Harper vision ignores Ontario
There is a stark dividing line in this week’s federal budget. On one side is the resource-rich West, which received relief from bothersome environmentalists and aboriginal opponents and Ottawa’s blessing to move full speed ahead with development of the oilsands. On the other side is the struggling industrial heartland and the Maritimes, which were left to pick up the crumbs from Alberta’s oil boom.
The Prime Minister has never made any secret of his desire to turn Canada into an “energy superpower.” What Stephen Harper didn’t say in the past was that he was placing all of Ottawa’s eggs in one basket, leaving the industrial heartland to fend for itself.
He delivered that message unequivocally in Thursday’s budget, reinforcing Alberta Premier Alison Redford’s advice to Ontario: Reap the spinoff benefits of oilsands development. Become part of Canada’s energy-based economy.
There was no acknowledgement in the budget of Ontario’s attempt to incubate green-energy companies; no attempt to help the province cope with an oil-inflated dollar that is pricing its exports out of foreign markets; no plan to create jobs east of the oilsands.
There was no effort to narrow the gap between Canada’s struggling regions and its thriving regions or to address the inequality of opportunity and income that is turning Canada into a land of haves and have-nots. This was a budget designed to boost winners, not backstop losers.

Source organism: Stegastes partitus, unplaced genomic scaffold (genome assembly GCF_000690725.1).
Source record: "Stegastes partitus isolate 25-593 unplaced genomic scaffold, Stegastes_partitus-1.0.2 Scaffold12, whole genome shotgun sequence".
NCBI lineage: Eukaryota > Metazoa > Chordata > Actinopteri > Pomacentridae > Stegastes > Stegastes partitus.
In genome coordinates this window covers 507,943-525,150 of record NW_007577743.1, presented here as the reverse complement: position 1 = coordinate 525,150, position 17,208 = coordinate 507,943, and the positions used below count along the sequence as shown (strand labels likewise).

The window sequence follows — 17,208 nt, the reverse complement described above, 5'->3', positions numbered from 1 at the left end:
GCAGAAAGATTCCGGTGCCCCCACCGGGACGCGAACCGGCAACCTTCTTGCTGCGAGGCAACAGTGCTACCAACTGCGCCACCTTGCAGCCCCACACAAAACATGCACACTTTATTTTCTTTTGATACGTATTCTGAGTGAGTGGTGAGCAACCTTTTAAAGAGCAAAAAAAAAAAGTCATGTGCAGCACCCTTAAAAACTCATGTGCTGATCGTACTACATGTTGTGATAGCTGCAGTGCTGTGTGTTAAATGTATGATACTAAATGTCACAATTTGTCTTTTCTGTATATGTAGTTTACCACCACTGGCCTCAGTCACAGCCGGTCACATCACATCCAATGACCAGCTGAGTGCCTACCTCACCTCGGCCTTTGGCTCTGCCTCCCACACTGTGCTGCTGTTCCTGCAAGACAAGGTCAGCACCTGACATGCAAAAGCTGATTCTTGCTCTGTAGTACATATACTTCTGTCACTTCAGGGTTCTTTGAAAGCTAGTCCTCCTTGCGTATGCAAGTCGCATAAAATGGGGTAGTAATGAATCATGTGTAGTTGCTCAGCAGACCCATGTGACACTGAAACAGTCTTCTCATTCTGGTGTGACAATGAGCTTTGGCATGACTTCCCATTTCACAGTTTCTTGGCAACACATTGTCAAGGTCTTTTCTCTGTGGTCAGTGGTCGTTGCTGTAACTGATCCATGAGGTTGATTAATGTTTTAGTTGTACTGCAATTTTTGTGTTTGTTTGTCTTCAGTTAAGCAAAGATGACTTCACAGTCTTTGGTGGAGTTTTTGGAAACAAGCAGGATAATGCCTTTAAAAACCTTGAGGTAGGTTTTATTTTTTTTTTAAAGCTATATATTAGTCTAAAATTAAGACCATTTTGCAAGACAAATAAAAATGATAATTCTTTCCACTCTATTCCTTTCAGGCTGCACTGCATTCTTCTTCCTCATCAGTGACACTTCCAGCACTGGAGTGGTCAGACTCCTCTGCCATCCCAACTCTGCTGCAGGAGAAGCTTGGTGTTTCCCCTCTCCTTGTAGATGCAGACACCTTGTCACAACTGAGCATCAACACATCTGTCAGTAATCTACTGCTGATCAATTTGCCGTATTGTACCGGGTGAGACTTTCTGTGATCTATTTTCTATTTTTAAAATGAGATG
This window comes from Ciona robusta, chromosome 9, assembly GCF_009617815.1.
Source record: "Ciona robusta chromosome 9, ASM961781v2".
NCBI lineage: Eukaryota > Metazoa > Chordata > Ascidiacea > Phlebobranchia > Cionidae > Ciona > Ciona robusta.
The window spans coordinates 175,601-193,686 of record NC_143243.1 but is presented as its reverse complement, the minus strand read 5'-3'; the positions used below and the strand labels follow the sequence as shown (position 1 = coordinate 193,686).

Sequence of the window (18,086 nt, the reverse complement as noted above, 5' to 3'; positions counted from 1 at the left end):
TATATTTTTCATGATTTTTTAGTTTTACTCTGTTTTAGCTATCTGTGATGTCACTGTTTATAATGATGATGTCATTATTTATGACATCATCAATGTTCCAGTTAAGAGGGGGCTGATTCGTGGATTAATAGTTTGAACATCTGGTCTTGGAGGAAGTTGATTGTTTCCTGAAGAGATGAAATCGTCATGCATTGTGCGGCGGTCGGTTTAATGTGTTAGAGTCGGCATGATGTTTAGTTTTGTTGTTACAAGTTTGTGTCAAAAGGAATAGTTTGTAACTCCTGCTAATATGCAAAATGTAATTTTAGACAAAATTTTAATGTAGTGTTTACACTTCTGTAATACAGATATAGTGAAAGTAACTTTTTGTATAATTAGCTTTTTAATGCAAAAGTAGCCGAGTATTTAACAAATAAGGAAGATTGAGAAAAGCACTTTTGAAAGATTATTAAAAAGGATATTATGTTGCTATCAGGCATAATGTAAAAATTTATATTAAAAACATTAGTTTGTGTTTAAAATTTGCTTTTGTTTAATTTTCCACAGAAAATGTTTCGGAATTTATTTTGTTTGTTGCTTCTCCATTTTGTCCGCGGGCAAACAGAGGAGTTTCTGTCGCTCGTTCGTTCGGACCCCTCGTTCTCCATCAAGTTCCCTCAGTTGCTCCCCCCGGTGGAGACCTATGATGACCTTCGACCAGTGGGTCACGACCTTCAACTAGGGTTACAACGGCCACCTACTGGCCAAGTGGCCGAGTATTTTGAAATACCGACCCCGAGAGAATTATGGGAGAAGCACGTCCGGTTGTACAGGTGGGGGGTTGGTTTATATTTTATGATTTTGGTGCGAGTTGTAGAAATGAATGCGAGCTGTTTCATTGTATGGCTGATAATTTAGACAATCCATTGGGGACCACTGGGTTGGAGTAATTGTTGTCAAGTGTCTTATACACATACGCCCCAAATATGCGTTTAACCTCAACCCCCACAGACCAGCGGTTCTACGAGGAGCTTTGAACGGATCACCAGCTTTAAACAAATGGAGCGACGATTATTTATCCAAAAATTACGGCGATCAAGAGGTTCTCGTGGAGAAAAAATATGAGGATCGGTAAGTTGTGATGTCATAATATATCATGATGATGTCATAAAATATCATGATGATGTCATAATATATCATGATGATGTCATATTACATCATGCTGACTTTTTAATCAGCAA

There was no offer to work with the Ontario government on an adjustment plan that will buy the province enough time to redefine its future as a technologically sophisticated, globally competitive service centre, powered by its talent and ingenuity.
There wasn’t even a military contract or an initiative to put young people to work in non-profit organizations designed to tide Ontario over until its economy picks up, baby boomers retire in significant numbers and employers start hiring.
Rather than killing Katimavik, the 35-year-old Liberal program that gave thousands of young Canadians a chance to develop their work skills and discover their country through voluntary service, the Conservatives could have modernized it.
Rather than concentrating their public service job cuts in Ottawa, they could have spread them across the country. Calgary, for instance, example, has at least 30 different federal government offices.
Finance Minister Jim Flaherty, who lives in Whitby, did spare his home province — in fact, all the provinces — from a reduction in federal transfers, which would have meant cuts in health care, postsecondary education and social assistance. And he dangled the prospect of business subsidies in front of companies that invest in research that drives economic growth. Ontario is well-placed to claim some of those.
But the central thrust of the 2012 Conservative budget is that Ottawa intends to boost the energy-rich West and let the benefits filter out to the rest of the country. It rests on a back-to-the-future vision in which Canada earns its way in the world by selling off its resources.
There is little room for Ontario in this plan.
What about your home province, Mr. Finance Minister?